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Microsoft faulted over ransomware while shifting blame to NSA

17 Mai 2017

While authorities can and do use security flaws to gather intelligence, companies such as Microsoft want to be told about vulnerabilities so they can patch the holes in their security and protect their users from attacks such as WannaCry.

In the wake of the WannaCry Ransomware cyber attacks, Indian banks and ATMs managed to successfully beat the global attacks and remain unaffected by the biggest cyber attacks in Internet history that have crippled almost 200,000 computers across 150 countries with systems bending down on its knees with encrypted data refusing access to the users.

The ransomware has hit various IT systems in more than 150 countries, including Russian Federation and the United Kingdom, in one of the most widespread cyber attacks in history. Microsoft issued the patch shortly after the vulnerability was made public.

Microsoft issued a security update for the vulnerability on March 14, 2017.

The four computers were switched on as usual and they were unable to open any document files as the virus displayed messages demanding a payment of $300 in virtual currency Bitcoin to unlock files and return them to the user.

The cyber security expert draws parallels with the data security breaches last September and October, where a malware attack forced Indian banks to replace or request users to change the security codes of 3.2 million debit cards.

This attack was created from ransomware created by the National Security Agency to penetrate computers. Those behind the malware attack used the flaw to get into Windows systems. The ease of stopping the attack suggests the hackers were new to this game.

The episode underscores the folly of the USA law enforcement demand that tech companies install backdoors into their devices and services.

The U.S. government has been linked to an industrial control system malware called Stuxnet that was used in an operation to attack Iran's nuclear program several years ago.

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The widespread attack has prompted calls - most notably from Microsoft's President and Chief Legal Officer - for the NSA to share with companies what it knows about other vulnerabilities, and raised questions about the agency's ability to safeguard its stockpile of secret exploits.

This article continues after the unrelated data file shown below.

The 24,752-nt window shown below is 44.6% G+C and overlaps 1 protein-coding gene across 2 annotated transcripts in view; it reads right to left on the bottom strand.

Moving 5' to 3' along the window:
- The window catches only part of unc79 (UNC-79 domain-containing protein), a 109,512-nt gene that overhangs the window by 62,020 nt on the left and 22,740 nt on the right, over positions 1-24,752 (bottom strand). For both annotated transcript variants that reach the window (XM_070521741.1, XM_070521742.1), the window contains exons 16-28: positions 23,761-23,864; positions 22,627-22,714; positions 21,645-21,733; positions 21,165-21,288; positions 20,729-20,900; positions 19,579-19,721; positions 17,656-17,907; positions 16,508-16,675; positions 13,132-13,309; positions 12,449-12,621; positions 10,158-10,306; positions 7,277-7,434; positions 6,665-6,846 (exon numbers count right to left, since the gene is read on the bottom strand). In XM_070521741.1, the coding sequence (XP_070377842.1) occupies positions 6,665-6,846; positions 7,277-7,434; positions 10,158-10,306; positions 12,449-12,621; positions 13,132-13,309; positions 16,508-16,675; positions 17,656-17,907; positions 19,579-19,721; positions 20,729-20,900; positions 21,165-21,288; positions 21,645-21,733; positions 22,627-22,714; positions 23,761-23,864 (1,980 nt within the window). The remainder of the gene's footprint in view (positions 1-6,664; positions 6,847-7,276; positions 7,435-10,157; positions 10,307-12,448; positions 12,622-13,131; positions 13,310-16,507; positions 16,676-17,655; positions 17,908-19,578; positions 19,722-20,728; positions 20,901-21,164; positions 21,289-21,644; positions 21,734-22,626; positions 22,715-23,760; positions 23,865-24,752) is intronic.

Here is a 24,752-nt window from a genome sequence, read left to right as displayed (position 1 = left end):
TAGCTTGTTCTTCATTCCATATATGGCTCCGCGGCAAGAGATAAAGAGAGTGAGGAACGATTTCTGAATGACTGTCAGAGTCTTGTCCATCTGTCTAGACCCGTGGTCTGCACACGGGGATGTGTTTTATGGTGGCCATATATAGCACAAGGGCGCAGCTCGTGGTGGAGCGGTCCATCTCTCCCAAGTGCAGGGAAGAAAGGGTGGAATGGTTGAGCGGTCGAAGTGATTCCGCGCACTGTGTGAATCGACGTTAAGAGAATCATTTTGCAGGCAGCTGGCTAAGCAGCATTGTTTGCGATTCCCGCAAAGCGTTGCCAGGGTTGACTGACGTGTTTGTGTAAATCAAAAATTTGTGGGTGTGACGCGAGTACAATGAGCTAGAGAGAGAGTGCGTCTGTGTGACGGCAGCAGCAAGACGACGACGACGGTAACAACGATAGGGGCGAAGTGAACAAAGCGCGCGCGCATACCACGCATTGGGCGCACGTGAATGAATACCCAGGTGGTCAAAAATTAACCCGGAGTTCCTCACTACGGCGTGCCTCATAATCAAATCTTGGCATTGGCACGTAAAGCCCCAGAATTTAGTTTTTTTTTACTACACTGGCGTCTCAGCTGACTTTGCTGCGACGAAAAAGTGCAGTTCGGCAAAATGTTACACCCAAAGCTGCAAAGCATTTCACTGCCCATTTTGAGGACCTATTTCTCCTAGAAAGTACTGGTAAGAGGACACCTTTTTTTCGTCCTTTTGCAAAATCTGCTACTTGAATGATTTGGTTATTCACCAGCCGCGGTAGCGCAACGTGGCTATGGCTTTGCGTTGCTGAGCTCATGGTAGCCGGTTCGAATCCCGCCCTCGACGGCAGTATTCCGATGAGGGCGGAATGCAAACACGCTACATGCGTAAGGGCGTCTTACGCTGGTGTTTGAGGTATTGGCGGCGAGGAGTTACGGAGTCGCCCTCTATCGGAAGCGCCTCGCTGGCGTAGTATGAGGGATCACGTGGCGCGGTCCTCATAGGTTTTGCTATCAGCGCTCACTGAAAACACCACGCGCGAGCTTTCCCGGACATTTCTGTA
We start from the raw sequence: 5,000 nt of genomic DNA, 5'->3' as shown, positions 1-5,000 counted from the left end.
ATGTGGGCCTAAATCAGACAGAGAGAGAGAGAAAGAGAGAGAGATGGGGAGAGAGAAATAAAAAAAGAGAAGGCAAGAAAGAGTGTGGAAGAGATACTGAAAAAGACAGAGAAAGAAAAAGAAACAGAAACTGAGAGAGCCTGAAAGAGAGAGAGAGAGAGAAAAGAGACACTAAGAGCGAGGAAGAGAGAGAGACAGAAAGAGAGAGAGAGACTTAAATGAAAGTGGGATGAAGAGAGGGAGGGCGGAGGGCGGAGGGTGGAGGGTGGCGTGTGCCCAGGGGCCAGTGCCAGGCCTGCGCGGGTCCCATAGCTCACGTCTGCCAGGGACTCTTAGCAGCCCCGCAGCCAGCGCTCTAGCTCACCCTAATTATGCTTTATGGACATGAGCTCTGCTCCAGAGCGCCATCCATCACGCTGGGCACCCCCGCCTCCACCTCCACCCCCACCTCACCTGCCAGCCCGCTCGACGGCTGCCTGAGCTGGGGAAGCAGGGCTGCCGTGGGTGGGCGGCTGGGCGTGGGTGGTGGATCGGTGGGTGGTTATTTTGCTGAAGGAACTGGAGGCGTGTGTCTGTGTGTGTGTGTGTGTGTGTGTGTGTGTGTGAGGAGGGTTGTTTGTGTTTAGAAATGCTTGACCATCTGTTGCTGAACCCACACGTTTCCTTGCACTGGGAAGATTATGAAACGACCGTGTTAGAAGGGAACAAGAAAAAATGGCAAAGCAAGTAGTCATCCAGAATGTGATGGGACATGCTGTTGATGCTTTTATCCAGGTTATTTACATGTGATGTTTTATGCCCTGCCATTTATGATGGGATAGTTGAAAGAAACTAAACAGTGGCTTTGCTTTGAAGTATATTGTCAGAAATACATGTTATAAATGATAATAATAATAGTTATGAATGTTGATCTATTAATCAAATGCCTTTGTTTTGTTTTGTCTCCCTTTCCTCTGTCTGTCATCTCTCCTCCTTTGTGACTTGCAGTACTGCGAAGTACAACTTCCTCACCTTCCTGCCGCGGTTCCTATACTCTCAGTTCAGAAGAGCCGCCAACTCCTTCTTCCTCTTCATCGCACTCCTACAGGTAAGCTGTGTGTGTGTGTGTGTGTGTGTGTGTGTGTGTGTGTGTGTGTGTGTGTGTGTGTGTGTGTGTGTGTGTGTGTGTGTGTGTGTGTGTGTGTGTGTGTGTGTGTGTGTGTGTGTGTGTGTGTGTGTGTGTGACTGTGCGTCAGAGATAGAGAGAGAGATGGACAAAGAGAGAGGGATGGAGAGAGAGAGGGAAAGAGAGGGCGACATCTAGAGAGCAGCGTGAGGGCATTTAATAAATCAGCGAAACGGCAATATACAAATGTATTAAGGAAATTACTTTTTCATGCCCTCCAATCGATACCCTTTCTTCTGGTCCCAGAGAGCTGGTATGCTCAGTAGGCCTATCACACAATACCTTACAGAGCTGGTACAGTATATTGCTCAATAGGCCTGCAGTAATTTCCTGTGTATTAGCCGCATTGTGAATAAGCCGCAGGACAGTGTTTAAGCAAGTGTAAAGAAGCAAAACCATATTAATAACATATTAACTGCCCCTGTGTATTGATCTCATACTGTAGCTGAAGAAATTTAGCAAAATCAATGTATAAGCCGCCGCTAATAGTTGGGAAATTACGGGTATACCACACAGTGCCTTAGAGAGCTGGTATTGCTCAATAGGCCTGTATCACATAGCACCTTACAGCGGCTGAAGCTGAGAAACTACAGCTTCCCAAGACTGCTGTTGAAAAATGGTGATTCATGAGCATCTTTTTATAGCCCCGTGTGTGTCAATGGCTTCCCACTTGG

The attack, Smith says, "represents a completely unintended but disconcerting link between the two most serious forms of cybersecurity threats in the world today - nation-state action and organized criminal action". However, they aren't agencies of the US intelligence community.

Global standards should compel countries not to stockpile or exploit software vulnerabilities, Smith says.

"We need to make it as easy as we can for people to patch their systems, and then customers have to apply those patches", Smith says.

Cyber security expert James A. Lewis doubts global rules can be created for cyber spying. The danger hasn't been restricted to the systems of various organisations, both public and private, either; the virus seems to have affected personal computers across the globe as well.

Terming such cyber-attacks as a shared responsibility between tech companies and customers, the tech giant said, so many computers remained vulnerable even two months after the release of a patch. They run at a much slower speed so it is likely that the slower speed of such systems didn't let the WannaCry Ransomware attack them.

When Microsoft sells software it does so through a licensing agreement that states the company is not liable for any security breaches, said Michael Scott, a professor at Southwestern Law School.

By bundling a tool farmed from the leaked NSA files with their own ransomware, "they achieved better distribution than anything they could have achieved in a traditional way" he said.

Microsoft faulted over ransomware while shifting blame to NSA